Miles Davis Quintet — Relaxin’

The music on “Relaxin” originates from two days of sessions in 1956 with Davis’ “first quintet”, featuring John Coltrane (ts), Red Garland (p), Paul Chambers (bs), and Philly Joe Jones (dr).  There were four albums released from what was recorded on those two days, and they remain today the blueprint for hard bop.

This is a second (still early) pressing on Prestige with the Bergenfield, NJ address.  Both the cover and vinyl are in clean condition, grading at EX. This is important music and the LP is collectible, but I’ve read that some consider these early Prestige LP’s to be not so great sonically.  Maybe so, but it sounds quite good me, and compares well to the OJC CD reissue that I’ve had forever.  As far as I know the OJC is an analog transfer and sounds excellent for the price.  (Details: Prestige 7129/NJ address/RVG/deepgroove)

Miles Davis — If I Were a Bell

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8 Responses to Miles Davis Quintet — Relaxin’

  1. dottorjazz says:

    everyone should have these four: Workin’, Steamin’, Cookin’ and Relaxin’.
    the whole series of Davis on Prestige is made of 15 records.
    Slowly, in many years, I succeded in having them all originals.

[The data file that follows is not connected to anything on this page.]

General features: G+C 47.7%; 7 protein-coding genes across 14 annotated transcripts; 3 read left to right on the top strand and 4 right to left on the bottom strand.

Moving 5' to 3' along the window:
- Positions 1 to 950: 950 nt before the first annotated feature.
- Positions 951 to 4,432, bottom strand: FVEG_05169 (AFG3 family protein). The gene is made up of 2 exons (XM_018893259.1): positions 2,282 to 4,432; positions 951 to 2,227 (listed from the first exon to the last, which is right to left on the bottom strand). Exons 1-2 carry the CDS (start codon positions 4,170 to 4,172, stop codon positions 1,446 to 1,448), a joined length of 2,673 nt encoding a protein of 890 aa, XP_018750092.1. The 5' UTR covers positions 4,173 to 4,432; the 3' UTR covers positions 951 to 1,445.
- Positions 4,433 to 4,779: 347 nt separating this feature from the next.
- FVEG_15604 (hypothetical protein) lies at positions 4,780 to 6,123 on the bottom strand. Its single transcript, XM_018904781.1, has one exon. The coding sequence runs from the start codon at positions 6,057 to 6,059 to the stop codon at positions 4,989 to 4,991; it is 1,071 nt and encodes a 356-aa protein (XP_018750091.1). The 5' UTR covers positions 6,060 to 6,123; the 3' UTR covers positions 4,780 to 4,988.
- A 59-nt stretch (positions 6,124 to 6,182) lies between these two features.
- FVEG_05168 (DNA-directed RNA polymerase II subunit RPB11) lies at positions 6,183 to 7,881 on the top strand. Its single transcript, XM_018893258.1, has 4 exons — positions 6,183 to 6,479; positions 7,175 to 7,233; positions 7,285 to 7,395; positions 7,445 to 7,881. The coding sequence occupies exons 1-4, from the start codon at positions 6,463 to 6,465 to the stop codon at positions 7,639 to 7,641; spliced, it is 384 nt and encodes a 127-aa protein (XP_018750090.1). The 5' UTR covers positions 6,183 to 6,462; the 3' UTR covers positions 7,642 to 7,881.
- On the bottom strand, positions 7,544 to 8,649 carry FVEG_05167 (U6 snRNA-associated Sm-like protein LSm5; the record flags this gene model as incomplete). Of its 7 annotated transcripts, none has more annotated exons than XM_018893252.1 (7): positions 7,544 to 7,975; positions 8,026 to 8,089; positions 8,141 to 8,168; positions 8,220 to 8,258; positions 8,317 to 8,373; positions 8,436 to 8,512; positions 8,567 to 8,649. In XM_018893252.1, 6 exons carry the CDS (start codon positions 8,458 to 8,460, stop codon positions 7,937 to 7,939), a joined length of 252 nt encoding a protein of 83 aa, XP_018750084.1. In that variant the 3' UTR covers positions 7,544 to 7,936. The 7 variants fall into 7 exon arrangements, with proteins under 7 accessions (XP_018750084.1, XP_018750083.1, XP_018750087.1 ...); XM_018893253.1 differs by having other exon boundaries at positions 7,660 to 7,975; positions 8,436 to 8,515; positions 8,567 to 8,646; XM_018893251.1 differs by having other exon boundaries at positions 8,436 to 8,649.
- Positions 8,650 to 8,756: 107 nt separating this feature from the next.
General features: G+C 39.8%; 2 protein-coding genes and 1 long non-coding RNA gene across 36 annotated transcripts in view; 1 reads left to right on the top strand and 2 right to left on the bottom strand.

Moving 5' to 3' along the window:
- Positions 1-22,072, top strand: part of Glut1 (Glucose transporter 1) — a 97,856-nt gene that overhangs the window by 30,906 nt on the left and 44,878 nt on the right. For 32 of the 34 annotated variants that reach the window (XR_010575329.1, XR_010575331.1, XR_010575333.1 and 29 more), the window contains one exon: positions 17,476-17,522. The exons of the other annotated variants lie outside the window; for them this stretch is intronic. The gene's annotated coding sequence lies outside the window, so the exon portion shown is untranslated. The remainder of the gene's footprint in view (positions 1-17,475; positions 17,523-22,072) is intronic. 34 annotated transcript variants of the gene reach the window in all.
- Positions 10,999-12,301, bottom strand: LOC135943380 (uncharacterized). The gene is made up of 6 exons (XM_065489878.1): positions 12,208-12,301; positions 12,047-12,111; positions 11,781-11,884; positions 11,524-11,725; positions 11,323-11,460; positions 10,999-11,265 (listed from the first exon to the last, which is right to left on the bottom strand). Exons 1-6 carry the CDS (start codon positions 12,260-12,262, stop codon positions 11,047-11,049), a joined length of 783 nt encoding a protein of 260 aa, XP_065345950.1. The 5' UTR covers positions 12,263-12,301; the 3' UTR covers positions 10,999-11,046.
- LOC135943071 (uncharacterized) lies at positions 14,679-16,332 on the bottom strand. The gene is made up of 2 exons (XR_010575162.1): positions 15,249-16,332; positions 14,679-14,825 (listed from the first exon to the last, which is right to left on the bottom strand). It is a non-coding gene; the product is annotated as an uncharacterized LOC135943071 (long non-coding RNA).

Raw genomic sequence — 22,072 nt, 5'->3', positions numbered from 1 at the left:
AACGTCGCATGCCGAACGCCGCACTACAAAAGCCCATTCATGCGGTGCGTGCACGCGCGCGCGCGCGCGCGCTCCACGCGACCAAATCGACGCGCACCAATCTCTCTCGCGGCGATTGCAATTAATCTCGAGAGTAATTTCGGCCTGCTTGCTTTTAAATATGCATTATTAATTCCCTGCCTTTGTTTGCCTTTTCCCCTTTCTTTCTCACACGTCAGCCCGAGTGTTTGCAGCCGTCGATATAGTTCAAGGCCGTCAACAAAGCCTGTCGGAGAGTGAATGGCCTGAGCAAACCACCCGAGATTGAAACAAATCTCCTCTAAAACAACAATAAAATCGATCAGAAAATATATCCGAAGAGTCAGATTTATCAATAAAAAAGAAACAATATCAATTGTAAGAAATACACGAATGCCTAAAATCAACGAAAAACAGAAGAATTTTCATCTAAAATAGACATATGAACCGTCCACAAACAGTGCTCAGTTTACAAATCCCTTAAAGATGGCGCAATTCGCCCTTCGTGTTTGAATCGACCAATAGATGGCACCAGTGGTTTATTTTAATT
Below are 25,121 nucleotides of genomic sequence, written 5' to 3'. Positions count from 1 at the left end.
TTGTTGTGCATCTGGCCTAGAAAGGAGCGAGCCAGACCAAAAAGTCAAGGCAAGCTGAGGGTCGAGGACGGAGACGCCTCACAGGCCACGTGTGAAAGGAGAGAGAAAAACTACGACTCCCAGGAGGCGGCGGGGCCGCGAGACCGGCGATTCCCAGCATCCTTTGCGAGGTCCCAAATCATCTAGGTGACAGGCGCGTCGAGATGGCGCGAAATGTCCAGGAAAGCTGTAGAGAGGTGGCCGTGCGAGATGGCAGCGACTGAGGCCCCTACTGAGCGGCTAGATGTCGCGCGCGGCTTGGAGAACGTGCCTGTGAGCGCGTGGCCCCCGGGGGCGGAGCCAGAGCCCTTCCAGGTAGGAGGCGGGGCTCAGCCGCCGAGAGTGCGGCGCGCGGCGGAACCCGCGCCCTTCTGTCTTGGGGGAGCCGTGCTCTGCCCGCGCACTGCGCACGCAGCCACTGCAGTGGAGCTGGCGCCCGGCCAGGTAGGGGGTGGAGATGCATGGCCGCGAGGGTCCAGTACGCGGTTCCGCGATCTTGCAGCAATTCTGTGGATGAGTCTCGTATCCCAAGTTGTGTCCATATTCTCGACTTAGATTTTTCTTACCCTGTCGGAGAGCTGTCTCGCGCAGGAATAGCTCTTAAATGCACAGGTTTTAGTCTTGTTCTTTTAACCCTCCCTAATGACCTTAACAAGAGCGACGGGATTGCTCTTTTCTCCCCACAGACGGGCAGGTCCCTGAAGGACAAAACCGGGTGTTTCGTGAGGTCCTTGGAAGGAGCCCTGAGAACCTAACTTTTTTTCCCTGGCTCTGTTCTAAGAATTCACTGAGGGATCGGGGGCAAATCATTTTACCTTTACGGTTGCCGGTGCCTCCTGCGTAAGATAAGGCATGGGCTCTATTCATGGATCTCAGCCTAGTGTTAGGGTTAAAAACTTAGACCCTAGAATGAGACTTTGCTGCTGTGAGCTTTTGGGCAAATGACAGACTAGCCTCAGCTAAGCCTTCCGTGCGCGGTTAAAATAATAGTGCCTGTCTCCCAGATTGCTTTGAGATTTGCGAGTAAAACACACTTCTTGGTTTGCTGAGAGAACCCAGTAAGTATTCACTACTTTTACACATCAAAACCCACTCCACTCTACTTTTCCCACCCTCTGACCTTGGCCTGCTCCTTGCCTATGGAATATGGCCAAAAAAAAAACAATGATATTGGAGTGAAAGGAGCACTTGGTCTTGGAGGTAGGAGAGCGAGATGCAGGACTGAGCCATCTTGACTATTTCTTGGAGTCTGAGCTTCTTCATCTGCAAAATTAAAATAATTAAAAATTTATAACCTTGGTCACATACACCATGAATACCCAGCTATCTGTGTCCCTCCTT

they have no Blue Note sound but the music in most of them is great.
    let me write what I think of Miles: he never invented somethin’ new but he played it the best way anyone could, from Parker to Jarrett.

    • vinyltim says:

      I have most of that on CD, and a few on vinyl so far. I’ll chip away at it and hopefully end up with a nice collection of them.

  2. The magic number with Prestige 7000 series is 7141, when the address changed from NY to Bergenfield NJ. So for 7129, the original is on NY labels, your copy is Bergenfield NJ address, so it is a later pressing. 7141 and above, originals will be on NJ labels. Prestige gives me a headache as they had a habit of reissuing records under a new number (unlike Bluenote where the number didn’t change)

    I have only a handful of Prestige originals, but my general conclusion is that, in common with most records, very early recordings (before 1955) sound quality is generally poor due to limitations in the recording technology – microphones and such. Mid fifties to early sixties the audio quality improves but is never up to the mark of Plastylite for Blue Note, despite RVG engineering and mastering.

    Come the early sixties Prestige made a major error by economising on vinylite, using recycled vinyl with microscopic fragments of detritus, causing a sonic hiss through out play. I always audition before buying or ask seller about hiss, as it is very intrusive. I already have mild tinnitus, so hiss is really horrid

    As regards OJC reissues, these were introduced in 1983, and I have never found them a satisfactory. Like many pressings after the oil crisis 1973, the vinyl is wobble-thin, reduced volume, dynamic range compressed and the result is dull and flat sound with the life sucked out of it. Digital equipment had replaced analogue and things never sounded the same again. One of those exceptions where the CD is usually superior sound to OJC on vinyl, though not as good as original pressings. Your mileage may vary, as they say, but its worth hanging out for originals, or those tasty UK Esquires, which are a lot cheaper usually than original Prestige and often better cared for.